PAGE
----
Theories of Evolution
My biology is a bit rusty, but you can't undergo a metamorphosis if you're already dead, right?
This admittedly odd question sprang from my arguably odd mind in July, after I first read that shopper marketing was "dead" and then, one day later, that it's undergoing a "metamorphosis."
News of shopper marketing's demise came from Gary Hawkins of the Center for Advancing Retail & Technology (an online marketplace for retail tools). In an essay published by Progressive Grocer (our new sister publication), Hawkins declared that, "Shopper marketing is dead ... the latest victim of the technology-fueled transformation sweeping the retail industry."
Cause of death, says Hawkins, is shopper marketing's inevitable focus on "mass promotions ... providing too little savings to convert a sale, giving away more margin than necessary, or being out of sync with the individual customer's purchasing pattern."
This autopsy was troubling, since we devote an entire Path to Purchase Leadership University course on the ways in which digital marketing technology has improved and expanded the ability to reach targeted shoppers in more relevant, more efficient ways.
In fact, "Target Specific Shoppers" is one of our Six Principles of Shopper Engagement, since you can't drive truly sustainable engagement if you're trying to reach everybody at once. We present digital technology as an enabler of timely, relevant communication with individual shoppers – digital tools make shopper marketing better, not obsolete.
After that tempest in a teapot, I should have been relieved when an Association of National Advertisers' media release announced, "Shopper marketing, long considered a discipline limited to in-store, point-of-purchase and end-of-aisle promotions, has undergone a metamorphosis since the advent of digital marketing."
At least it ain't dead, I guess. But "limited to" in-store activity? We've been fighting that kind of uninformed opinion from the marketing world's above-the-line contingent since Advertising Age infamously dismissed shopper marketing as "formerly known as trade promotion" back in 2008.
Shopper marketing moved beyond the store a long time ago. Heck, customer marketing teams have worked across all media for decades. And digital marketing has been a fundamental aspect of the discipline since at least 2010 (when we started covering the topic in earnest). So the idea that it's been "long considered" as only in-store should have been long gone by now.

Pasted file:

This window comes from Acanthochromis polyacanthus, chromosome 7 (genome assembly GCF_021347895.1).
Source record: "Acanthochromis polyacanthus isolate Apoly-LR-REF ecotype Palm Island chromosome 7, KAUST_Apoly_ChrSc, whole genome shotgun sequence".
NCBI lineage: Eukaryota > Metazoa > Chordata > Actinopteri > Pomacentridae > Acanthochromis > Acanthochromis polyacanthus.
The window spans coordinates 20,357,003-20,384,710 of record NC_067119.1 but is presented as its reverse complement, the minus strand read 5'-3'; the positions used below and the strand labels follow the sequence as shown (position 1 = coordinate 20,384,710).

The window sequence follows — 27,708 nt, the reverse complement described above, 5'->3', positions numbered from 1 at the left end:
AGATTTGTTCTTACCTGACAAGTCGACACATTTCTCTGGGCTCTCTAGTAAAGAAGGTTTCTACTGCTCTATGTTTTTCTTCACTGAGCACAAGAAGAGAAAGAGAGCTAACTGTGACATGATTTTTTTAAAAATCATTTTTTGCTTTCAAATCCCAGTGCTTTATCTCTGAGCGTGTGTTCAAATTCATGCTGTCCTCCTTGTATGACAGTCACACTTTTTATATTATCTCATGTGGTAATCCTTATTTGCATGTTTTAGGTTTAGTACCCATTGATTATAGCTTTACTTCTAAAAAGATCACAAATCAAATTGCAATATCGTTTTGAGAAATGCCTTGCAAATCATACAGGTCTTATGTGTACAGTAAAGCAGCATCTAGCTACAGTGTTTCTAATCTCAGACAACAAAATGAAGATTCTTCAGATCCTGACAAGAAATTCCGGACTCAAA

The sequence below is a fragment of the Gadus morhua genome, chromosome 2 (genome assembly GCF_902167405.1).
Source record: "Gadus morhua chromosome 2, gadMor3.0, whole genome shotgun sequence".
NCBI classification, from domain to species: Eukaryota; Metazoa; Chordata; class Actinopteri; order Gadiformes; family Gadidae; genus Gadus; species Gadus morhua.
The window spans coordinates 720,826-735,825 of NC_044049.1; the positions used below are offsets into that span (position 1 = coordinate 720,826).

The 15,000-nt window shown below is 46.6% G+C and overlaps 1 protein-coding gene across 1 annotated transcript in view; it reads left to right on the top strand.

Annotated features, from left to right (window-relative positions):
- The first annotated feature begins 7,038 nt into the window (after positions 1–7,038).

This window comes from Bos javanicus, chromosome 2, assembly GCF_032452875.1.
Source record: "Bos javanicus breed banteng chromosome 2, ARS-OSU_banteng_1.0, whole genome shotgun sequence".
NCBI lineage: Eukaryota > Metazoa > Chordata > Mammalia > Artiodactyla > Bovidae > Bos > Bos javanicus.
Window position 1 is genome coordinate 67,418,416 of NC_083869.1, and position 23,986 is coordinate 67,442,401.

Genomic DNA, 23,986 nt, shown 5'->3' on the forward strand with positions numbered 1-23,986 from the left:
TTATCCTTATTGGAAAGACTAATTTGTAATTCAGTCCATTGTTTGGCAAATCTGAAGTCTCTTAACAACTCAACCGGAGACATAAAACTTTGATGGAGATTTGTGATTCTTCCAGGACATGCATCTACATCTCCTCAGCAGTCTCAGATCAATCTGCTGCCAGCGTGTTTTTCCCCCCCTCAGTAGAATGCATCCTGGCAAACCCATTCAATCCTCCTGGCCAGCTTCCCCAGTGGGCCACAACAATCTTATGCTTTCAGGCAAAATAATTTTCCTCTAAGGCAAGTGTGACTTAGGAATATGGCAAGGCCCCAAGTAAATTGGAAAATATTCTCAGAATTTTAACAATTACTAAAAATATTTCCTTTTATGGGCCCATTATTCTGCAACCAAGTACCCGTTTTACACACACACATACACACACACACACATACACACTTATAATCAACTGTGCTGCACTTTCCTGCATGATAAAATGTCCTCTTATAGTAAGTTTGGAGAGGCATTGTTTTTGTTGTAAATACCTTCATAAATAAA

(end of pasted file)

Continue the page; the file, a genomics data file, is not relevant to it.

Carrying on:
ANA's release also stated, "There is little consistency in how [shopper marketing] is defined and what the best practices should be." Granted, there is inconsistency in how shopper marketing is defined and practiced across the industry. There even are some companies that simply renamed their traditional work at retail as "shopper" without changing the underlying strategy or the executional tactics they utilize. And that might confuse things a bit.
But I still beg to differ, because core practitioners across the industry have settled on a basic definition, one that acknowledges a fundamental principle making any discussion of the discipline's tactical scope a moot point. I hope the slats in my soapbox don't crack if I again tout the Institute's definition of shopper marketing:
A cross-functional discipline designed to improve business performance by using actionable insights to connect with shoppers and influence behavior along the path to purchase.
At the Institute, we've always stressed that the most definitive element of shopper marketing is the one implied by its very name: an unwavering focus on the "shopper." That's what makes it different from consumer promotion, trade promotion or customer marketing, all of which place their emphasis on either the brand (and its objectives) or the retailer (and its demands). And that's why shopper marketing has always involved more than the physical store, and why it's been moving naturally toward one-to-one communication.
I'm also going to disagree with the idea that we're lacking in best practices. I'd politely suggest that the annual Shopper Marketing Effie Awards has done a great job showcasing exemplary work since 2011 (and we're delighted to again be partnering on the program with Effie Worldwide this year). Visit P2PI.org if you'd like some evidence.
If you really do believe that shopper marketing has been confined to the brick-and-mortar store, or if you think it focuses solely on mass promotions, then you haven't been watching the marketplace very closely. And you certainly haven't been attending the Institute's professional development courses, or browsing our website, or reading this magazine. In fact, it would only take a short walk through the exhibit hall at this month's Path to Purchase Expo to learn just how mistaken you've been. If you need a guide, let us know.
Shopper marketing isn't dead. It hasn't really been reborn, either. But it does continue to evolve, as it has since the Institute launched in 2003, by following shoppers wherever they go. If you don't believe me, stop by P2PX this month and we'll be happy to prove it to you.